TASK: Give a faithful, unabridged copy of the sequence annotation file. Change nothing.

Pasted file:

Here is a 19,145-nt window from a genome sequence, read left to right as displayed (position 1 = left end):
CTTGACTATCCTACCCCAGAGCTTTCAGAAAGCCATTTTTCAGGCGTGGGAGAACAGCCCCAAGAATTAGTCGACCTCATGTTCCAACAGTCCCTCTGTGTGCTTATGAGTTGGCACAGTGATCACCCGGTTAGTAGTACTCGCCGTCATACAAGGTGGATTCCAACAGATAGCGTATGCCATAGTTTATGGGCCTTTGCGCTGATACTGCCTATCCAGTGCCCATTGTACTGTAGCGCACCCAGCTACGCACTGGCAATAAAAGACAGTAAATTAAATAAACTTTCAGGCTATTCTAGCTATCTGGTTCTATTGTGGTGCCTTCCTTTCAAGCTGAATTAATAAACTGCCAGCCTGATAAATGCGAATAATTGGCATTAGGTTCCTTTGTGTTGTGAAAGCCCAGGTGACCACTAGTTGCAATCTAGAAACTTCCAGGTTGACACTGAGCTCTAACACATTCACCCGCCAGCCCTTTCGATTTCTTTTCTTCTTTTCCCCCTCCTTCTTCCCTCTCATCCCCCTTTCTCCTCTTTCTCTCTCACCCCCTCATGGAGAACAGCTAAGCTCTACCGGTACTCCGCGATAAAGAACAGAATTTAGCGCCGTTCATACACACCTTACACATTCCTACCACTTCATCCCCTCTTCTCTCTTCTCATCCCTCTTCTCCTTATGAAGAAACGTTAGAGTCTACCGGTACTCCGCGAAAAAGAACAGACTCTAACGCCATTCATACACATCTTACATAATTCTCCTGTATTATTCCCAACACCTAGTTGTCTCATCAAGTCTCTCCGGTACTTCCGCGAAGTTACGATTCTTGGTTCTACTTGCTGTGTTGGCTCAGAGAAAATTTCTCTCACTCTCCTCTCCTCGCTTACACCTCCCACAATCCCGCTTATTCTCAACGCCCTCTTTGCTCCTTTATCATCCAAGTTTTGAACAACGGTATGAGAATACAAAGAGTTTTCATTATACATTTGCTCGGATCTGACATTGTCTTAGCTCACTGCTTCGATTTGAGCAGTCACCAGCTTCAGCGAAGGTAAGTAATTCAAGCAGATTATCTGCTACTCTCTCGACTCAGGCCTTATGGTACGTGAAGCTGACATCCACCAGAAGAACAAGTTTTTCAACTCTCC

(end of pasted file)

Here is a 19,145-nt window from a genome sequence, read left to right as displayed (position 1 = left end):
CTTGACTATCCTACCCCAGAGCTTTCAGAAAGCCATTTTTCAGGCGTGGGAGAACAGCCCCAAGAATTAGTCGACCTCATGTTCCAACAGTCCCTCTGTGTGCTTATGAGTTGGCACAGTGATCACCCGGTTAGTAGTACTCGCCGTCATACAAGGTGGATTCCAACAGATAGCGTATGCCATAGTTTATGGGCCTTTGCGCTGATACTGCCTATCCAGTGCCCATTGTACTGTAGCGCACCCAGCTACGCACTGGCAATAAAAGACAGTAAATTAAATAAACTTTCAGGCTATTCTAGCTATCTGGTTCTATTGTGGTGCCTTCCTTTCAAGCTGAATTAATAAACTGCCAGCCTGATAAATGCGAATAATTGGCATTAGGTTCCTTTGTGTTGTGAAAGCCCAGGTGACCACTAGTTGCAATCTAGAAACTTCCAGGTTGACACTGAGCTCTAACACATTCACCCGCCAGCCCTTTCGATTTCTTTTCTTCTTTTCCCCCTCCTTCTTCCCTCTCATCCCCCTTTCTCCTCTTTCTCTCTCACCCCCTCATGGAGAACAGCTAAGCTCTACCGGTACTCCGCGATAAAGAACAGAATTTAGCGCCGTTCATACACACCTTACACATTCCTACCACTTCATCCCCTCTTCTCTCTTCTCATCCCTCTTCTCCTTATGAAGAAACGTTAGAGTCTACCGGTACTCCGCGAAAAAGAACAGACTCTAACGCCATTCATACACATCTTACATAATTCTCCTGTATTATTCCCAACACCTAGTTGTCTCATCAAGTCTCTCCGGTACTTCCGCGAAGTTACGATTCTTGGTTCTACTTGCTGTGTTGGCTCAGAGAAAATTTCTCTCACTCTCCTCTCCTCGCTTACACCTCCCACAATCCCGCTTATTCTCAACGCCCTCTTTGCTCCTTTATCATCCAAGTTTTGAACAACGGTATGAGAATACAAAGAGTTTTCATTATACATTTGCTCGGATCTGACATTGTCTTAGCTCACTGCTTCGATTTGAGCAGTCACCAGCTTCAGCGAAGGTAAGTAATTCAAGCAGATTATCTGCTACTCTCTCGACTCAGGCCTTATGGTACGTGAAGCTGACATCCACCAGAAGAACAAGTTTTTCAACTCTCC